About four months ago, a majority of Saratoga Springs city officials voted in favor of implementing a sidewalk sitting ban. Since then, sitting on a city sidewalk has resulted in warnings or fines in most situations. However, the future of the ban is uncertain because the New York Civil Liberties Union is investigating its discriminatory nature.
Back in June, the Saratoga Springs sidewalk sitting ban received a 4-1 vote of approval from city officials, and only Mayor Joanne Yepsen voted against it. Yepsen believed the fines for sitting on a sidewalk were too steep.
The ban dictates that if you sit on a city sidewalk, then you’ll receive a warning at first. Following that, any more offenses could lead to $100+ in fines, 10 days in jail, or a misdemeanor charge. There are a few exceptions, such as emergencies.
Supporters of the sidewalk sitting ban have argued that it represents a protective measure for the local community. For them, the ban discourages people from sitting or lying on the sidewalk, clearing up room and making the walkways safer.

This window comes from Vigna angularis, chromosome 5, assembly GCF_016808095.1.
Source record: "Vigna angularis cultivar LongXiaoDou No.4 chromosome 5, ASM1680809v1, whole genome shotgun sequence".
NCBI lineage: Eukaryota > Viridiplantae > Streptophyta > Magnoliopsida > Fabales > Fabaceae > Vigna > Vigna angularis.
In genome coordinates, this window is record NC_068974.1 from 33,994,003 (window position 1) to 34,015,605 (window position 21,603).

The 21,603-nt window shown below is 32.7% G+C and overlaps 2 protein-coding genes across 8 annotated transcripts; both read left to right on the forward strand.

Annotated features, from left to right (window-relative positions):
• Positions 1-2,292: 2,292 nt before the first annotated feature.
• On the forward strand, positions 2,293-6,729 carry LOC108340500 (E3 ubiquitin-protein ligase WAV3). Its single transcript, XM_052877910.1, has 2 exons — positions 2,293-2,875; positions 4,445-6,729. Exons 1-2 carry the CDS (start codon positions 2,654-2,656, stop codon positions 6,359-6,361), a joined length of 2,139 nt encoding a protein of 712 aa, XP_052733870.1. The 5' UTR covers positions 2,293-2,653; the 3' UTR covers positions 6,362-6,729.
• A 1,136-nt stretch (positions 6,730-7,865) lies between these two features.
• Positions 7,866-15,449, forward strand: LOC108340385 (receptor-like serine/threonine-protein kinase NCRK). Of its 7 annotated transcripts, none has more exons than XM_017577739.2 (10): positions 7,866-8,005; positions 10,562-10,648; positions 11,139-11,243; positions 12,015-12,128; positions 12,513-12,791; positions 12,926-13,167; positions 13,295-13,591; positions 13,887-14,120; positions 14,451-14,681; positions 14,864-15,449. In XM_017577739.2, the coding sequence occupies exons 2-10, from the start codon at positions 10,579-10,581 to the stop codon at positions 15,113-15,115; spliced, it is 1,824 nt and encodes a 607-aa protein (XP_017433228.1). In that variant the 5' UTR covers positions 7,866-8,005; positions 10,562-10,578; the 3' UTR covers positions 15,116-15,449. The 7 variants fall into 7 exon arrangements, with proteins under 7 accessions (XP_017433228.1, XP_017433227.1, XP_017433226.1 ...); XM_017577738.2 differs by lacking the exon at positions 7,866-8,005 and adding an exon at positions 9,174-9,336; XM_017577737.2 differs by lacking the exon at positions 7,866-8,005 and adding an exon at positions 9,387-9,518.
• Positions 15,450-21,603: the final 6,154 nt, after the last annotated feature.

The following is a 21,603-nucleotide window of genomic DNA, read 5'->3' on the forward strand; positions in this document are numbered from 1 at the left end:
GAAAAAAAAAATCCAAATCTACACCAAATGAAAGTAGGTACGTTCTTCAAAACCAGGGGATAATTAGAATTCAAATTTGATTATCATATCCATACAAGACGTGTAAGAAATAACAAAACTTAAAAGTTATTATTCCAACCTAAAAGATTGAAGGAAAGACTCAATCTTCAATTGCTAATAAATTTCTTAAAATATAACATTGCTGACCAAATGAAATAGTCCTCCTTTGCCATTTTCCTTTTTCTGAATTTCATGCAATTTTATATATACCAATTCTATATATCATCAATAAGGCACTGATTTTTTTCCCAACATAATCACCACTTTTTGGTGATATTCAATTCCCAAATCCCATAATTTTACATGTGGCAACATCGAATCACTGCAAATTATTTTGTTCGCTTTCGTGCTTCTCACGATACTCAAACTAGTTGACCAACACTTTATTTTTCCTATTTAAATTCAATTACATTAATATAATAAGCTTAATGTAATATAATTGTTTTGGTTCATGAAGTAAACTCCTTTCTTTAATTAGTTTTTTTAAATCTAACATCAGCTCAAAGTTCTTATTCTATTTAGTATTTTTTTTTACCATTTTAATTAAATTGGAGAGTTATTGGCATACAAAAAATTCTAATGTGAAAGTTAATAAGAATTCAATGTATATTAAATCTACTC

On the other hand, the ban has had its detractors as well. When it was introduced, some members of the public felt it unfairly criminalized the homeless. Rather than create more problems through the ban, there were arguments in favor of finding ways to help the homeless.
The ban has been in effect for four months, but now, the New York Civil Liberties Union has announced that it believes the ban is discriminatory. According to a News 10 article, the Union reinforced its stance that:
1. Courts have recognized “public streets and sidewalks as forums for free speech and peaceable assembly”
2. Homelessness is not a crime, and the sidewalk ban does criminalize the homeless
What this means for the ban is that the New York Civil Liberties Union will investigate it and work with city officials to determine what the future of the ban should be.
Do you believe the sidewalk sitting ban should remain?
- News 10 – Civil Liberties Union investigating Saratoga sidewalk sitting ban